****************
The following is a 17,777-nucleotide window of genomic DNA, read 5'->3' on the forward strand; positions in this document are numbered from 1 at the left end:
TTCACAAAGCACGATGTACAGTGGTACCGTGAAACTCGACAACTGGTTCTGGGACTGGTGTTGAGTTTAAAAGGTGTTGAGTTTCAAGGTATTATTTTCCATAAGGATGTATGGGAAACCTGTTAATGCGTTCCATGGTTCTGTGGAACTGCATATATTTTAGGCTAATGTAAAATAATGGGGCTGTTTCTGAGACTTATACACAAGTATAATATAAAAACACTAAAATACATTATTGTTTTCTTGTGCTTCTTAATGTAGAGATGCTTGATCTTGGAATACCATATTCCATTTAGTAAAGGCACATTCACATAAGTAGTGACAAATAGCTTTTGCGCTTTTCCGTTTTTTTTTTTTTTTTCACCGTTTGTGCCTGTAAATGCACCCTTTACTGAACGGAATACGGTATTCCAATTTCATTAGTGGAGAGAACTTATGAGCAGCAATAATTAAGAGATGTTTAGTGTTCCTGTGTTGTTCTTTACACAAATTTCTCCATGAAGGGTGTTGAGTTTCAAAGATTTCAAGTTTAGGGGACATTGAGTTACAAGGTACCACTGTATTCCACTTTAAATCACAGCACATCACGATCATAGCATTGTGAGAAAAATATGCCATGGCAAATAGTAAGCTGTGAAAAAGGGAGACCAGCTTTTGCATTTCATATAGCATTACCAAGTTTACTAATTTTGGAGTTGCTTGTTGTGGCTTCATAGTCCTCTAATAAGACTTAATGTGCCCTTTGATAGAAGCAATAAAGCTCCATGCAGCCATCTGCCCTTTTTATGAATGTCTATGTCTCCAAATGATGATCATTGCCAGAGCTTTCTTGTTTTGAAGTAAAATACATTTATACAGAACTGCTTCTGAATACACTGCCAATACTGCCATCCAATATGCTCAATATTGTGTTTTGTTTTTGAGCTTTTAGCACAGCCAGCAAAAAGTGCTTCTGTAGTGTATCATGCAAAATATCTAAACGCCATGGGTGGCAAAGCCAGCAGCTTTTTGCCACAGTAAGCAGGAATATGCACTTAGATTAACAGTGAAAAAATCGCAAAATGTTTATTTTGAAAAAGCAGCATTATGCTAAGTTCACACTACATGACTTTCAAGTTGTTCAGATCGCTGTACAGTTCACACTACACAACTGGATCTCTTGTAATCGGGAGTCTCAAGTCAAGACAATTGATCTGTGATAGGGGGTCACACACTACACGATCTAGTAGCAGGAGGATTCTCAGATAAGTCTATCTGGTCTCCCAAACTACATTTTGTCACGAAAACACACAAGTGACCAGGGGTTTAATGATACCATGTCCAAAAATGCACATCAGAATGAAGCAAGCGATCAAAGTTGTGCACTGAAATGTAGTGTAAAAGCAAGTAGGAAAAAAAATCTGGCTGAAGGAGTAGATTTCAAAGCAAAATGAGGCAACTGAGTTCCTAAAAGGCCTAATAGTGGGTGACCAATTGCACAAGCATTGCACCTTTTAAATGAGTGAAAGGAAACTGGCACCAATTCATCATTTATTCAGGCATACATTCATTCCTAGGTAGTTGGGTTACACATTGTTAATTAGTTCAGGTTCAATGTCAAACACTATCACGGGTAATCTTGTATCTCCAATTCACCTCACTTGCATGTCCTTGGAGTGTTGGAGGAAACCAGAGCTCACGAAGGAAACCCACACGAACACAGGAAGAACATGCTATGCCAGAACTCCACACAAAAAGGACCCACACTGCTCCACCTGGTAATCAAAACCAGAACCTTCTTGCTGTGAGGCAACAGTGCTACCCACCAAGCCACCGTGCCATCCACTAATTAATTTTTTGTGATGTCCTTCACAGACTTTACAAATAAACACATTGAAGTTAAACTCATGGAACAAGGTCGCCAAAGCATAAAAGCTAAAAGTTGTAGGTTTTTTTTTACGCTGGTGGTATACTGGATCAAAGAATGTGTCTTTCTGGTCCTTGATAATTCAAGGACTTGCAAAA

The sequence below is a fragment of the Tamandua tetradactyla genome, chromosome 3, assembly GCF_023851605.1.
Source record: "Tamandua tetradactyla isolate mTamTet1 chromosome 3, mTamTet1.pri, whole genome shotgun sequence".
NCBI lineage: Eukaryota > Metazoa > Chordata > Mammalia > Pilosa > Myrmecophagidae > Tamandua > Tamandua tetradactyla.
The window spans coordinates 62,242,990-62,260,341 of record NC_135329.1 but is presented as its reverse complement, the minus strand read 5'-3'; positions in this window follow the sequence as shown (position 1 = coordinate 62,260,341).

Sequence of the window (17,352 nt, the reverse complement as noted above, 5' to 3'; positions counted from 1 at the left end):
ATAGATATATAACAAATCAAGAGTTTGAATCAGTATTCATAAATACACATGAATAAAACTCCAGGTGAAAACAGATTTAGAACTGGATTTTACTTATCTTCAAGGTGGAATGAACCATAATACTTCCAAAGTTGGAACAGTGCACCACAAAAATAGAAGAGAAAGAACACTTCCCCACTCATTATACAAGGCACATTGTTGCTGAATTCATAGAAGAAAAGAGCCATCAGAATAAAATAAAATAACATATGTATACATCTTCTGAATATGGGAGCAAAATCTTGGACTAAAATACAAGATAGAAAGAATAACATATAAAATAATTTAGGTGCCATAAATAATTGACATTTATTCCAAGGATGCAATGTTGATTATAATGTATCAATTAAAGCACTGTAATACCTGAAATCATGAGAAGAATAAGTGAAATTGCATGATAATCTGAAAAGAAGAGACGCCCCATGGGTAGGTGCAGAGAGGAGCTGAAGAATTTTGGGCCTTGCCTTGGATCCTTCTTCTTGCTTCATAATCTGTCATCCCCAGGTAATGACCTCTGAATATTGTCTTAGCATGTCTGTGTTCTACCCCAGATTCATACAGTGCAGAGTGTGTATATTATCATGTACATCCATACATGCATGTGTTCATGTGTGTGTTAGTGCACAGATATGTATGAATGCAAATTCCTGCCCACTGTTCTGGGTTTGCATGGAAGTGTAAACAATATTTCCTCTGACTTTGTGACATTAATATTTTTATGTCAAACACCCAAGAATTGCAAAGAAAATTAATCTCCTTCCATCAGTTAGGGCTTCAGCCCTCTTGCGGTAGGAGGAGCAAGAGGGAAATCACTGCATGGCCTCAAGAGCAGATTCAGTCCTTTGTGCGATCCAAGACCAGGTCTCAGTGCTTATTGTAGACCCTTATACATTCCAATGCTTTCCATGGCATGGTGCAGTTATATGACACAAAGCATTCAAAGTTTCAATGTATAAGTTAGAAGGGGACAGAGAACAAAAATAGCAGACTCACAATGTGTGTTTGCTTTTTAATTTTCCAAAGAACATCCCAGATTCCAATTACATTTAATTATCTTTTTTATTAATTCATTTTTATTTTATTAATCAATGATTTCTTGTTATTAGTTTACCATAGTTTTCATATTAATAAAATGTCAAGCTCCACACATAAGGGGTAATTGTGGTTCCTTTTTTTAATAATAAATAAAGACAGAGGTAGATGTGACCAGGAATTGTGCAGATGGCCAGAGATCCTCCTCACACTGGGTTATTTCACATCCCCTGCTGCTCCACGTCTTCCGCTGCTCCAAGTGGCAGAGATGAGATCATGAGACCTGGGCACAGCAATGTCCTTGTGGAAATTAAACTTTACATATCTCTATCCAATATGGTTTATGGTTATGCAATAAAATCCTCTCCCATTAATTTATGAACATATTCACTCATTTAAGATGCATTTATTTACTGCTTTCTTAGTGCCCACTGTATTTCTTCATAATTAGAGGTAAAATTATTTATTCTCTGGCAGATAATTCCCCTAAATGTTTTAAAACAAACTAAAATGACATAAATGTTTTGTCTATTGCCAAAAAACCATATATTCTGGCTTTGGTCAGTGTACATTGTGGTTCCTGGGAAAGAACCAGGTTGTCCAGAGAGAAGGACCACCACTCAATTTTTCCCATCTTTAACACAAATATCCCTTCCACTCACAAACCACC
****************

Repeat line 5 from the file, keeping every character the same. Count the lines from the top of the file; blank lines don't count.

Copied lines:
NCBI lineage: Eukaryota > Metazoa > Chordata > Mammalia > Pilosa > Myrmecophagidae > Tamandua > Tamandua tetradactyla.